Nearly two million Syrian children are badly affected by the ongoing civil war between President Bashar al-Assad's regime and the armed opposition groups, says a charity report.
Some of the victims undergo brutal torture, including sexual abuse, while many others are being recruited as human shields from sides, says the report released by the UK charity Save the Children.
The researchers found that no less than one in four children they had met, lost their loved ones in the unrest.
Syrian children are the "forgotten victims - facing death, trauma and suffering, and deprived of basic humanitarian aid," according to the report.
"For millions of Syrian children, the innocence of childhood has been replaced by the cruel realities of trying to survive this vicious war," said the charity's chief executive, Justin Forsyth.
The report titled 'Childhood Under Fire' says two million children suffer from various diseases and trauma. Around 2,000 school buildings in the country have either been damaged or used as temporary shelters, affecting the children's education.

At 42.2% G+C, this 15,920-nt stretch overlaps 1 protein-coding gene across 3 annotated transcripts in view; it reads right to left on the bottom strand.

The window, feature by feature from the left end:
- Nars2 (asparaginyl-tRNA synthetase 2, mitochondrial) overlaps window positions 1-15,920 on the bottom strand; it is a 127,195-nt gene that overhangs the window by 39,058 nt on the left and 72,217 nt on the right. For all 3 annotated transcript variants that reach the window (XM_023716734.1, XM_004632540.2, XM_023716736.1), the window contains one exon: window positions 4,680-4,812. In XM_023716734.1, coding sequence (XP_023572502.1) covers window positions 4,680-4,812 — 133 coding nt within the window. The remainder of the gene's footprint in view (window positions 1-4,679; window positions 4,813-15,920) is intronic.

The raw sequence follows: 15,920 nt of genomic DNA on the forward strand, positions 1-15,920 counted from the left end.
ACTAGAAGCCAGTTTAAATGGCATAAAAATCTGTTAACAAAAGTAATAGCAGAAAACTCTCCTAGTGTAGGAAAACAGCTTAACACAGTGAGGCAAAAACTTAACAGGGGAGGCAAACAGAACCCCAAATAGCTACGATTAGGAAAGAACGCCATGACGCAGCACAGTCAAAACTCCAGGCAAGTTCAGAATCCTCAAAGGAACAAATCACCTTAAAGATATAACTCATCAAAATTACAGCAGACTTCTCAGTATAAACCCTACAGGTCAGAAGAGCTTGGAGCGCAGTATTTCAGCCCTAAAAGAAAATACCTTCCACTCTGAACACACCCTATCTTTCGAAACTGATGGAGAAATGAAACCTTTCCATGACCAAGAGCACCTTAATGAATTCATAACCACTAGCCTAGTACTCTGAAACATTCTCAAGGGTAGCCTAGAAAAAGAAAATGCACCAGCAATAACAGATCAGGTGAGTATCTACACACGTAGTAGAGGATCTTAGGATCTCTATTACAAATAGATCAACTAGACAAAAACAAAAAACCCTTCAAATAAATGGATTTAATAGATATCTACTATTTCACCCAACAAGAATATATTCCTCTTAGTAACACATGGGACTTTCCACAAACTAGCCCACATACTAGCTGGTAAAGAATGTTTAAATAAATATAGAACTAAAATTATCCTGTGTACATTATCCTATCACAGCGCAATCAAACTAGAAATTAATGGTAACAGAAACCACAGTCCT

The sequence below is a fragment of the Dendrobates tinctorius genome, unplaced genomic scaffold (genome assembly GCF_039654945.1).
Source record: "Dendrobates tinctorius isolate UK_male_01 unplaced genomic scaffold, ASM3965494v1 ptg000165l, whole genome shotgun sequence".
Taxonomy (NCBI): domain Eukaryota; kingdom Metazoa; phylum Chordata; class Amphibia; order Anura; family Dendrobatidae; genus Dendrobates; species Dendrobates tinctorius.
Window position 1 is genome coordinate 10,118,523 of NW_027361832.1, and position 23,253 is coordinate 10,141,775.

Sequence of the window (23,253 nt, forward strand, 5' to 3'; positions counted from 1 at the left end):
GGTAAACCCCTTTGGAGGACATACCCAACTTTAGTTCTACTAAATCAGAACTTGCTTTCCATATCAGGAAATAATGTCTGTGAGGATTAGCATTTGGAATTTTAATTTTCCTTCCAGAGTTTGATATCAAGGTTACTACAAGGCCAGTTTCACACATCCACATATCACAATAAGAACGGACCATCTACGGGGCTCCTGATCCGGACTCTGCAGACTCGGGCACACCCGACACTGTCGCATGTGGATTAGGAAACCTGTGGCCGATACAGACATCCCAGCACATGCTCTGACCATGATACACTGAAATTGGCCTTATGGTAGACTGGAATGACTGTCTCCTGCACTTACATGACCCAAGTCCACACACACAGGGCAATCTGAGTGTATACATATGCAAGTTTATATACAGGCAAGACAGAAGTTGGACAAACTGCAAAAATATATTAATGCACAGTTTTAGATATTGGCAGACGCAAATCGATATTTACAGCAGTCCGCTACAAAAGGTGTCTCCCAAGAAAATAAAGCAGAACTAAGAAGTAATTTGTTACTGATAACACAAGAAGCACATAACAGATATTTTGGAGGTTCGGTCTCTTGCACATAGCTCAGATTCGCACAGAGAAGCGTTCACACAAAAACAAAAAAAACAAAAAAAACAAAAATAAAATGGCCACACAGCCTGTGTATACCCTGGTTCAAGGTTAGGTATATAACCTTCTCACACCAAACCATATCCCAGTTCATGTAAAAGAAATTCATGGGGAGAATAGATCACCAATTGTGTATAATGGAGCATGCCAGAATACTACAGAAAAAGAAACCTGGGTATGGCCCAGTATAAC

Recollecting his ordeal, a child named Nidal told in his testimony carried by the report, "They shot at us near my foot so I jumped. I was scared, very scared, and my friend too. We were surrounded by walls. So we jumped over walls and ran away. They entered and beat my father. They started to beat him with sticks. All of them were beating him. One of them was kicking him. I was hiding in the room so they wouldn't take me."
Safa, another child-victim told the research team, "I don't think there is a single child untouched by this war. Everyone has seen death, everyone has lost someone. I know no one who has not suffered as we have. It is on such a scale."
Appealing for international help, the charity says children are being used as porters, guards, informers, and in many cases as human shields. The report points out that although children are sexually exploited, rape cases are under-reported due to the sensitivity of the matter.
The death toll during the uprising has almost reached 70,000 while more than a million Syrians have been forced to flee to neighbouring nations as refugees.